In Fig. 7 (left) we present results for versus for values of the NWF in the 0.0–0.3 range for the process. One can see that our description of the interference remains at a quite accurate level for NWF below about while already in the range 10%–30% one can see nonnegligible deviations from the analytic formula predictions, i.e., , as compared to the true value of the interference, . The “triangle” shape of the pattern of the left frame of Fig. 7 is simply related to the fact that, in case of large negative interference, the value is close to zero. Therefore, even in case of large deviations, the value of will be still close to zero, forcing to be around , according to Eq. (1), even in case of large values of the NWF parameter. Therefore, it is important to look at the complementary plot presenting versus shown in Fig. 7 (right). One can see that deviations of the crosssection predicted by the “master formula”, , from the real one, , depends only on the value of NWF. For large values of NWF one can also see that is below , which is related to the fact that in case of the pure BreitWigner shape of the resonances is actually distorted and suppressed on the upper end due to steeply falling parton distribution functions. Furthermore, one should note that the quite accurate description of the interference found at the integrated level for NWF remains true at differential level too. Finally, we remark that the multiparametric scan was done using CalcHEP3.4 on the HEPMDB database hepmdb , where the model studied here can be found under the http://hepmdb.soton.ac.uk/hepmdb:1113.0149 link.
Iv Conclusions
We have studied the role of interference in the process of pair production of new heavy (vectorlike) quarks. Considering such interference effects is crucial for the reinterpretation of the results of experimental searches of new quarks decaying to the same final state in the context of models with a new quark sector, which is usually not limited to the presence of only one heavy quark. We have shown that, if the small approximation holds, and therefore it is possible to factorise the production and decay of the new quarks, the interference contribution can be described by considering a parameter which contains only the relevant couplings and the scalar part of the propagators of the new quarks.
We have obtained a remarkably accurate description of the exact interference (described by the term defined in Eq. (1)) using a simple analytical formula for the parameter defined in Eq.(6). This description holds regardless of the chiralities of the couplings between the new and SM quarks, Eq.(9). This means that it is possible to analytically estimate, with very good accuracy, the interference contribution to the pair production of two (and possibly more) quarks pairs decaying into the same final state, once couplings, total widths and masses are known, without performing a dedicated simulation or a full analytical computation. We have also discussed the region of validity of this approximation in connection to the mixing effects at the looplevel contribution to a heavy quark selfenergy which could potentially lead to a nonnegligible interference. Therefore, in order to use the analytical formula for the interference we have derived, one should verify that the offdiagonal contributions to the propagators are suppressed and check that the relation analogous to Eq.(18) takes place for the particular model under study.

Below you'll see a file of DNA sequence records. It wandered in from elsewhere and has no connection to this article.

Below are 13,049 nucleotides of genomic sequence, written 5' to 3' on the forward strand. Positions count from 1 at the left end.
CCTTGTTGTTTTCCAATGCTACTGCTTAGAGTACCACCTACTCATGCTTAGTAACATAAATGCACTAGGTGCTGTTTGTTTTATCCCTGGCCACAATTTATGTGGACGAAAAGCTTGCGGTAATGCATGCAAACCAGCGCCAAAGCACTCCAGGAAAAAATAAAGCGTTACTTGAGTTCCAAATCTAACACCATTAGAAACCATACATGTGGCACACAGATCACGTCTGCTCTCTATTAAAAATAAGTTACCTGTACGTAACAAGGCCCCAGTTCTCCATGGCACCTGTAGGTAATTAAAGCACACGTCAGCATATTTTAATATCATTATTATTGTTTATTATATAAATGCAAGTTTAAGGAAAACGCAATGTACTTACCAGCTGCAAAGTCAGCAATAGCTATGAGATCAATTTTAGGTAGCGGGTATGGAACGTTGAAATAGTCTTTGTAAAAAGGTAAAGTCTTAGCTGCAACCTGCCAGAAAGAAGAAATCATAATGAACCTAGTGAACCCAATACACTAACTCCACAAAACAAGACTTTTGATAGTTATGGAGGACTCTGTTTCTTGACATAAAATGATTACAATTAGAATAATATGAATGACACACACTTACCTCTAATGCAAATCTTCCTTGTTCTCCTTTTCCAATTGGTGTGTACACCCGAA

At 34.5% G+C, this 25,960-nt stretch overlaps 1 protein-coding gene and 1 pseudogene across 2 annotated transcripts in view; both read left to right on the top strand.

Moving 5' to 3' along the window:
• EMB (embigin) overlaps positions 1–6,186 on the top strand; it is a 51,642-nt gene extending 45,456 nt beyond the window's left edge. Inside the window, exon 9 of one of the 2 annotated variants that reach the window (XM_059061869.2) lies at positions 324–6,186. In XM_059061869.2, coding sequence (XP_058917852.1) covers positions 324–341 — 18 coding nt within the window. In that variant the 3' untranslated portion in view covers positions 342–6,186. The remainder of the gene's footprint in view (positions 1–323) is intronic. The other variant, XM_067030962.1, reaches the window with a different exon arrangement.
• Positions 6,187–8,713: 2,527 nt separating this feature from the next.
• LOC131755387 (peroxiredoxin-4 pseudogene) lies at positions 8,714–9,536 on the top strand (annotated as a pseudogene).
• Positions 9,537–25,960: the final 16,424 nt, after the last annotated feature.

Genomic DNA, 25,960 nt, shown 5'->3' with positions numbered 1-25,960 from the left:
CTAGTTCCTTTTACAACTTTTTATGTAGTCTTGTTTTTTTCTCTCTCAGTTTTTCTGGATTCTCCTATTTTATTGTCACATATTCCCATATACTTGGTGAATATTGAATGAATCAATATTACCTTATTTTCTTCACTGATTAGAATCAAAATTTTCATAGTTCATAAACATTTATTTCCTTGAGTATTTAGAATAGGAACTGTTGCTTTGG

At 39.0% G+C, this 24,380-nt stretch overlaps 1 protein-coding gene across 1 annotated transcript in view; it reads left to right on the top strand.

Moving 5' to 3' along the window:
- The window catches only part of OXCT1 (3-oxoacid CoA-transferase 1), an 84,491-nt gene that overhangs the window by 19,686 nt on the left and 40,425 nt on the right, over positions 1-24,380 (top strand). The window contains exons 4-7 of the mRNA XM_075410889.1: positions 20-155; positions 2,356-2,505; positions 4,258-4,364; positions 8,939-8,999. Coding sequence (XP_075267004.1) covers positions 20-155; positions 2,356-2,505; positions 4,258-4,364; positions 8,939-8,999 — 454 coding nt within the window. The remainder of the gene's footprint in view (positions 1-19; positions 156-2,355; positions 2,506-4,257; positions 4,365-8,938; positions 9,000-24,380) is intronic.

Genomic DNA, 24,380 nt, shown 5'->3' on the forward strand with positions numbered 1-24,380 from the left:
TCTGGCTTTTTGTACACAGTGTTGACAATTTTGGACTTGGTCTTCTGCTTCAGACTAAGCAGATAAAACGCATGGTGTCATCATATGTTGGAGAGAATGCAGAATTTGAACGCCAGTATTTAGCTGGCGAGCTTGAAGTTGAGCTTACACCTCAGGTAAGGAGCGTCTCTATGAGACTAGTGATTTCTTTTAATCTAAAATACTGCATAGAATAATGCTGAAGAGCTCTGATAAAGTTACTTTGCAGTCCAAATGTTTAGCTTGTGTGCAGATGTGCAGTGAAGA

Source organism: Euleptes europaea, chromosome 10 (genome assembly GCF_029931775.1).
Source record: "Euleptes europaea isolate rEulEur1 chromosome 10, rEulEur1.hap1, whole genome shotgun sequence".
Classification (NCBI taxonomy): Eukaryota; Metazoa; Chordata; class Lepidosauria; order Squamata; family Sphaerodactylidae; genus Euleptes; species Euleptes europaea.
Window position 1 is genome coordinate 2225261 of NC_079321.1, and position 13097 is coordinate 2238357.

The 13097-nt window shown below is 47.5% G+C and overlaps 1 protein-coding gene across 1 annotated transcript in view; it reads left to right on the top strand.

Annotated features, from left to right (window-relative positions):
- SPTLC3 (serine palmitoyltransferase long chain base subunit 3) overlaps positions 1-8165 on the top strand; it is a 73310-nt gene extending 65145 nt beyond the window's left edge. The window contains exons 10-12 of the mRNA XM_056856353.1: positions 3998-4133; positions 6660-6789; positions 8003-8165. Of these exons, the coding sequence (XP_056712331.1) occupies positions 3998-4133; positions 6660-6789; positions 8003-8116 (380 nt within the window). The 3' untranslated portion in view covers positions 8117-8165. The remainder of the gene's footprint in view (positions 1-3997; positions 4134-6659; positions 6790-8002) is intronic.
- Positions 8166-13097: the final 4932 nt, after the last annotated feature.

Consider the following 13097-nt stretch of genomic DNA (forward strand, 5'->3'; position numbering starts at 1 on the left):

We have verified that also at the level of differential distributions it is possible to obtain the distributions including interference by a simple rescaling of those of the heavy quarks decaying to the given final state. Finally, we have checked that the linear correlation does not hold anymore for large values of the ratio, while it has been verified that for a NWF less than 10% (which is very typical for all classes of models with s), the expressions for do indeed provide an accurate description of the interference term. When interference effects are relevant and in the range of validity of our expressions, it is therefore possible to apply the same experimental efficiencies used for individual quark pairs to the full process of production and decay of two pairs of new quarks.
Acknowledgments
The authors would like to thank M. Buchkremer, G. Cacciapaglia, A. Deandrea and S. De Curtis for useful discussions. They also thank A. Pukhov for a quick response which helped to improve the interference treatment within CalcHEP. DB, AB, SM and LP are financed in part through the NExT Institute. DB and LP would like to thank the Galileo Galilei Institute (GGI) in Florence for hospitality while part of this work was carried out. JB thanks the University of Southampton for the Summer Student programme support. AB and JB acknowledge the use of the HEPMDB and IRIDIS HPC Facility at the University of Southampton in the completion of this study.